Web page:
Unionized Government's Open Season On Taxpayers

Even if one lives in a cave, it’s hard to avoid the publicity surrounding the high profile presidential debates that are a reminder that this is an election year. And California taxpayers know, from hard experience, it also means that it is open season on taxpayers as local politicians rush to put tax increases on the ballot.

Emboldened by success in little-publicized 2015 off-year elections in which 29 out of 40 local tax increase measures passed, scores of communities and special districts are seeing this year as an ideal opportunity to raise your taxes.

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Presidential election years tend to bring out more voters, including many who do not pay close attention to what’s on the ballot until the last minute. These “low information voters” are a prime target of tax raisers because they are more easily convinced by simplistic arguments. These duplicitous arguments often tout the benefits of a measure to a community, without ever mentioning that it is a new tax. Or they minimalize the actual cost by expressing it in pennies per day, “It will only cost about 50 cents a day!”

Of course those promoting new or higher taxes do not want taxpayers to notice that they are often being attacked on several fronts simultaneously, as cities, counties and special districts reach for their wallets.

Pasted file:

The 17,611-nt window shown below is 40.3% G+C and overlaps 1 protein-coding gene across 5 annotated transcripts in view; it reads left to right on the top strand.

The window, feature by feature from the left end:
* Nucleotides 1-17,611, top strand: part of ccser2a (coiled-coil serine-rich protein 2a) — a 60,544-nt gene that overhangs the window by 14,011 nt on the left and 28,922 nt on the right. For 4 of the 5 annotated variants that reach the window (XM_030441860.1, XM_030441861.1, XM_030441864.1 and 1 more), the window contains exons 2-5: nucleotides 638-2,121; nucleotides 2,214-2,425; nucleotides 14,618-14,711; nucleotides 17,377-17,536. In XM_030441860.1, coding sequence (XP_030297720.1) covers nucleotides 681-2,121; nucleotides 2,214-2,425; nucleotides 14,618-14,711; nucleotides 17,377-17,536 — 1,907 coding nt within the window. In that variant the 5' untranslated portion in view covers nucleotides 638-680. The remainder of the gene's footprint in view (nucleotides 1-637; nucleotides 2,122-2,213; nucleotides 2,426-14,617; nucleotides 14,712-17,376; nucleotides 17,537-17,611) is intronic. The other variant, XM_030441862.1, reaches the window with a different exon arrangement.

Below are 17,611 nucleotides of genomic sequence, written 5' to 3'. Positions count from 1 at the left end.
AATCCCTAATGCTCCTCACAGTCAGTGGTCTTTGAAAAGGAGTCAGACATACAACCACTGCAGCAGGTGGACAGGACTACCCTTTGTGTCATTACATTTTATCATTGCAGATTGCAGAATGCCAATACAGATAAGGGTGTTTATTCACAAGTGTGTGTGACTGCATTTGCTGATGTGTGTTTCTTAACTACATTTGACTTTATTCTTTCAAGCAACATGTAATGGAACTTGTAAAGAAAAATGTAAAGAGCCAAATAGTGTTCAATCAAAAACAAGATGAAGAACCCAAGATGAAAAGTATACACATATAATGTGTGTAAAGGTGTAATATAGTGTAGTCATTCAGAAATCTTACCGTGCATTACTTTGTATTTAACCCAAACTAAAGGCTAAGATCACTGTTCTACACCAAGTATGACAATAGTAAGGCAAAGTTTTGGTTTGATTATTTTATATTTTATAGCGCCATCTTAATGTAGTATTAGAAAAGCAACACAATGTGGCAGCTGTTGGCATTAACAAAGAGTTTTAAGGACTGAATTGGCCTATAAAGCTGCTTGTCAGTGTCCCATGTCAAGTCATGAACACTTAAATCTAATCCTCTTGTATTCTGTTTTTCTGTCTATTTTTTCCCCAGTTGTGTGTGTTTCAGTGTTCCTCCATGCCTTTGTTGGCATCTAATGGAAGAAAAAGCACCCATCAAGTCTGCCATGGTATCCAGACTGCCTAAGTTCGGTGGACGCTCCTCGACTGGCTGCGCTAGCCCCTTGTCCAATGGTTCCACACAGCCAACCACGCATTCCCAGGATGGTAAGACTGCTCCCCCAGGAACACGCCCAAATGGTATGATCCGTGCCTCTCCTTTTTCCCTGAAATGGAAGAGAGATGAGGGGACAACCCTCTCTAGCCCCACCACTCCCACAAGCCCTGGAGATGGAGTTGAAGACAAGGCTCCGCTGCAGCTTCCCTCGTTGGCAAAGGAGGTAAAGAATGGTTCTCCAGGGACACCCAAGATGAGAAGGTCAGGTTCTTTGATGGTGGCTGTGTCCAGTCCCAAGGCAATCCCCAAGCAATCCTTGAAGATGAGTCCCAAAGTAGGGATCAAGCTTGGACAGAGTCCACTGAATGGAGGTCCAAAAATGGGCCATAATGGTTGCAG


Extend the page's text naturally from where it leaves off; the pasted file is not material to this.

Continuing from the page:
One of the most popular taxes from the standpoint of public officials is the parcel tax, usually a uniform property tax on all “parcels” of property within a community or district. The politicians like these taxes because, unlike bonds which must be used for brick and mortar projects, the revenue from parcel taxes can be used for any purpose including raises in pay and pensions for public employees.

These taxes are insidious because they exceed Proposition 13 limits and there is no relationship between what is being charged and the property owner’s ability to pay. A young couple in a starter home, an elderly couple in a bungalow and a multimillionaire in a mansion, all pay the same amount. Additionally, parcel taxes bear no direct connection to any service actually provided to the property owner.

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Already there is a parcel tax slated for nine Bay Area counties, while cities and school districts throughout the state are preparing their own new taxes for the ballot.

So, if you are a property owner, especially one on a limited budget, it is important to familiarize yourself with what is on your local ballot. There is a good chance that you will find a parcel property tax. Fortunately, because of Proposition 13, these require a two-thirds vote, so if a tax is not justified, there is a realistic opportunity for voters to reject it.

To paraphrase a series of commercials promoting a satellite television service currently urging viewers “don’t be a settler” – “don’t be a low information voter.” When your sample ballot arrives in a few short months, study it carefully. Keep in mind that the official title and summary for tax measures are often manipulated by the political class to encourage a Yes vote. If you have any doubts about the information provided, do further research.

About the Author: Jon Coupal is president of the Howard Jarvis Taxpayers Association — California’s largest grass-roots taxpayer organization dedicated to the protection of Proposition 13 and the advancement of taxpayers’ rights.